I am currently reading this beautiful book “Mindset” by Carol Dweck, a psychology professor from Stanford University. It is one of the great books I have read so far, from interpersonal awareness point of view. Being aware of “Fixed” and “Growth” mindset characteristics and the thought process that we cultivate are much imperative for building better relationship, better businesses and better teacher/student relationship overall. Author gives plenty of examples to get better understanding of what “Fixed” mindset is and what “Growth” mindset is. In an essence we all have both the traits in us, and we may use them to the context. We may also crossover these mindsets at times , in our circumstances.
It is great to see numerous examples in several categories from Kids/parents to School/Teachers to corporate culture, businesses and Leadership, sports – essentially all walks of life and roles. Essentially my understanding and key takeaways reading this book, goes towards two aspects –
(a) the thought process or the mindsets that we inherently come with or put an effort to change our behavior and thought process over a period of time and over different circumstances,
(b) Communication, being a bottom line, is a root cause and remedy for every kind of relationship hassles – be it with any type of relationships – kids, schools, businesses, home, sports, work teams, etc.
What is cool over all of this book is the last chapter, as a workshop of how to change mindsets. Plenty of pointers and notes would help refresh and work on those areas.
Though I am still reading parts of this book – what I like is , as you read along the book , you would relate those scenarios to your own circumstances and apply these observations as appropriate.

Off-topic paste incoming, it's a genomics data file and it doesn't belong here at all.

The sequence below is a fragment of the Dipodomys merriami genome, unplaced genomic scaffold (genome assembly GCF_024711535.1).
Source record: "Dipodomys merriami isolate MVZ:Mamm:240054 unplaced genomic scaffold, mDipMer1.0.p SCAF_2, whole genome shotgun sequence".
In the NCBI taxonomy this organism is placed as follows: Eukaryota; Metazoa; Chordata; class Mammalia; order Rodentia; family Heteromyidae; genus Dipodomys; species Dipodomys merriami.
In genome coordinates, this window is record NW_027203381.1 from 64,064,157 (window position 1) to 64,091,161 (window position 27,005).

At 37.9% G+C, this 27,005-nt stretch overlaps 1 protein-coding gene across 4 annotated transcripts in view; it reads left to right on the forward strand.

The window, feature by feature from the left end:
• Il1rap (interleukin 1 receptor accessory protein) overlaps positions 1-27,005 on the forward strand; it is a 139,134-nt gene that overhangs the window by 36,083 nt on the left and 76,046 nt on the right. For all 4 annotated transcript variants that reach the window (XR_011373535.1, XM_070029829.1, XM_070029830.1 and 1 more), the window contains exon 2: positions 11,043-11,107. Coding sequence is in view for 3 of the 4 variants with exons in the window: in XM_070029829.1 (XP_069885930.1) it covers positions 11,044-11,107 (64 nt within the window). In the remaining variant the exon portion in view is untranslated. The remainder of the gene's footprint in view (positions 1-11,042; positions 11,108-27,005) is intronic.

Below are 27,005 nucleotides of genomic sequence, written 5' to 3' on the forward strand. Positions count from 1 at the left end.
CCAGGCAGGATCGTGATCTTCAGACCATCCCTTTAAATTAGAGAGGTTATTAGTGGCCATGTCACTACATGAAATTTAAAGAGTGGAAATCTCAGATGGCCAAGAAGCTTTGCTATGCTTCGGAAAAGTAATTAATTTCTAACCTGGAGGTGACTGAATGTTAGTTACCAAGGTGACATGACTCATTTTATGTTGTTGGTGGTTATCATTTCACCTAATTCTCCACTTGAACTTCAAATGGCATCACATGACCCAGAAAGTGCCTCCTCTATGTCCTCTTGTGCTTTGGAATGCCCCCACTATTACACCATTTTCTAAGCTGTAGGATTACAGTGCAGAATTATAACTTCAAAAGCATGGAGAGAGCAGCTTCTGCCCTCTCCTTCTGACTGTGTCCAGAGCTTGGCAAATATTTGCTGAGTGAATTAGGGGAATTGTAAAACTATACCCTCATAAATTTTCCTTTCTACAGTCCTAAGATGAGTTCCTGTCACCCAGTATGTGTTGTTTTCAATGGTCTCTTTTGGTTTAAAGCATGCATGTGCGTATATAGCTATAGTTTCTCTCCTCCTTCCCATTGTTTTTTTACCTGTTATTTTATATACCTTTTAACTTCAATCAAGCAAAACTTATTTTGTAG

Our School system and parenting is an epitome of nurturing “Fixed” mindset in children. We praise kids for their grades (“what”) but seldom for their approach to achieving the grades (“How”). The action re-iterates over and over so they get bogged down with getting scores as their target, and most often than not, the lessons learned are short lived. However, if the kids were to keep their lessons for life, they should be kept focused on the “How” part than the intended outcome. In other words, we train children with “Fixed” mindset towards academics for the most, but seldom for their life (“Growth” mindset).
One of the powerful quotes from the book – “”We are not looking to crown a few princes, we need to work as a team” – Lou Gerstner, IBM”. Author has taken 3 key CEOs in the history coming from “Fixed” mindset taking the company to a newest height and declining at the same rate , and from “Growth” mindset steadily taking the companies to the greater heights at the same time empowering their employees, instilling the similar Growth mindset teamwork in them. There are plentiful references to Jim Collins’ book “Good to Great” and “Build to Last”.
Hope you will take time to get hold of this book and read it for yourself, apply the concepts and share with others.